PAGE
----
Failure isn't about rejection, or not getting published. Failure is quitting. Laying down in the dirt and not taking anything away from your experience. I think that applies to failed businesses and marriages and any other thing society would call 'failure'. Not achieving a goal can mean you weren't destined for it or that you haven't worked hard enough yet... but the only way that becomes true failure is if you won't use the lessons to propel yourself on to something else.

We all like to put a destination on our dreams. When we're not published, it's getting our book on shelfs, or maybe it's the best seller list if we're really optimistic. But you can hit those goals and still fail after that. Look how many great movie stars and exceptional talents get to the heights of their career and wind up broke and down a few years later. It's not about the destination... not matter how far you get, you determine your own success or failure and it's in the journey, not the final stop.

Paul Greci said...

Hi Lurker Monkey,

I've always been a believer in staying in the game if that's what you want to do. Most of us aren't going to stand on the podium with a medal around our neck, but when you stop moving forward you have no idea where you may have ended up.

The first two rounds of rejections on my novel made me dig deeper and push the story in places I thought I'd already pushed it.

And, yes, moving thru all the emotions that come up w/failure is key. Feel them, let them pass thru you, and then move on, or use them as fuel, whatever your process is.
Thanks for a thought provoking post.

LurkerMonkey said...

Merry,

Failure isn't about rejection, or not getting published. Failure is quitting. Laying down in the dirt and not taking anything away from your experience. I think that applies to failed businesses and marriages and any other thing society would call 'failure'. Not achieving a goal can mean you weren't destined for it or that you haven't worked hard enough yet... but the only way that becomes true failure is if you won't use the lessons to propel yourself on to something else.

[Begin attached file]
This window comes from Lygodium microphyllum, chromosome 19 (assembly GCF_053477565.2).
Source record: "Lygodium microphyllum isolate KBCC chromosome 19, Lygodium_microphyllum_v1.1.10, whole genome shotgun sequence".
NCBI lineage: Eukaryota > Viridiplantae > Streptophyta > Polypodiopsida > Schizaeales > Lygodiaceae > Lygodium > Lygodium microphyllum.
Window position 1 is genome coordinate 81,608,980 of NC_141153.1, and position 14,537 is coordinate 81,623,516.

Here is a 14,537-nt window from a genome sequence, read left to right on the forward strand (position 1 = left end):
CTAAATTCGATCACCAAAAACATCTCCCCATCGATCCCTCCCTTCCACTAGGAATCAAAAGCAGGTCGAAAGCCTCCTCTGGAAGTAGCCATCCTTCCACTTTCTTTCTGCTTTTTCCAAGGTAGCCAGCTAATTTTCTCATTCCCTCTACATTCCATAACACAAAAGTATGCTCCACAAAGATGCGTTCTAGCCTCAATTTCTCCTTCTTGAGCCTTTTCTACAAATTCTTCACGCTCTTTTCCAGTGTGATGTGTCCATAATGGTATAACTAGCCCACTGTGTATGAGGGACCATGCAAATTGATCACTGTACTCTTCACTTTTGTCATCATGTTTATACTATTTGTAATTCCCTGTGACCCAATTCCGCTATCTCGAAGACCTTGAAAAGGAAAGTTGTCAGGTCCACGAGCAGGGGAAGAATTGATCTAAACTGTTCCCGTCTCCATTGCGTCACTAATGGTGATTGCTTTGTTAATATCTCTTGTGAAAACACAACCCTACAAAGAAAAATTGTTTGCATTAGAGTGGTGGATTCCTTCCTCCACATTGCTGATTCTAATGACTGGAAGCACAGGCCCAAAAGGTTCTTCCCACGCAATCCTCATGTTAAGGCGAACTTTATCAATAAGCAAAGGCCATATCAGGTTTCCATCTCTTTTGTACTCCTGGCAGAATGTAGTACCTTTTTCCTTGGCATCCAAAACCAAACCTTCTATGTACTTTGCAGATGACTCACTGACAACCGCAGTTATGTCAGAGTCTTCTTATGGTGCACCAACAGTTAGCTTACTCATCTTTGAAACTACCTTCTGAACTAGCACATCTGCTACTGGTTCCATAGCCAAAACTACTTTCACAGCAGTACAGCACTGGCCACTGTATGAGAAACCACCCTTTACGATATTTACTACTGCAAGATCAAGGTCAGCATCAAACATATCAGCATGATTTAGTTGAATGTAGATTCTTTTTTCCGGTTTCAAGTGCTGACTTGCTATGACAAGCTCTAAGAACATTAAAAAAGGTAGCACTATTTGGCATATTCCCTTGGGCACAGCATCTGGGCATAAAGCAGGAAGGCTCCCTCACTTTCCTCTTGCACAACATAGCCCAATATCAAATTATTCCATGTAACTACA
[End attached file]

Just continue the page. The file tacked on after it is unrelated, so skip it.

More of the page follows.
Beautifully put ...

LurkerMonkey said...

Paul,

Thanks for stopping by!

I don't know if you're a fan or not, but as I was writing that part, and I was reading your comment, I was reminded of the Bene Gesserit Litany of Fear. It has the same cadence:

I must not fear.
Fear is the mind-killer.
Fear is the little-death that brings total obliteration.
I will face my fear.
I will permit it to pass over me and through me.
And when it has gone past I will turn the inner eye to see its path.
Where the fear has gone there will be nothing.
Only I will remain

Ashlynn Pearce said...

I love this post. It's a mantra I tend to live by.

One of my favorite sayings is -- You don't have to be what your past makes you.

In a nutshell, it means don't let past bad experiences create you. Use it as a jumping point on to something bigger and better.

I had a very shoddy upbringing (probably putting it nicely) but I never wanted that to rule my life. I wanted to do better, bigger & greater things. I wanted a better life. I firmly believe that is what got me where I am. Had I wallowed in self-pity...I would still be in that horrible place.

Here's to people who rise above it all! *cheers*

E. Flanigan said...

What really blows my mind about resilience is that science is finding genetic and neurobiological markers for it. So your ability — or inability — to keep going in the face of rejection, failure, etc. is partially preprogrammed. Environment is part of it, but some of it is the package you're born in.

That's why each of us has our own issues with experiencing failure. It takes a while to even figure out what's going on in your head, in your habits, in your attitudes and assumptions. Once you figure out how you're set up, you can try and work with it.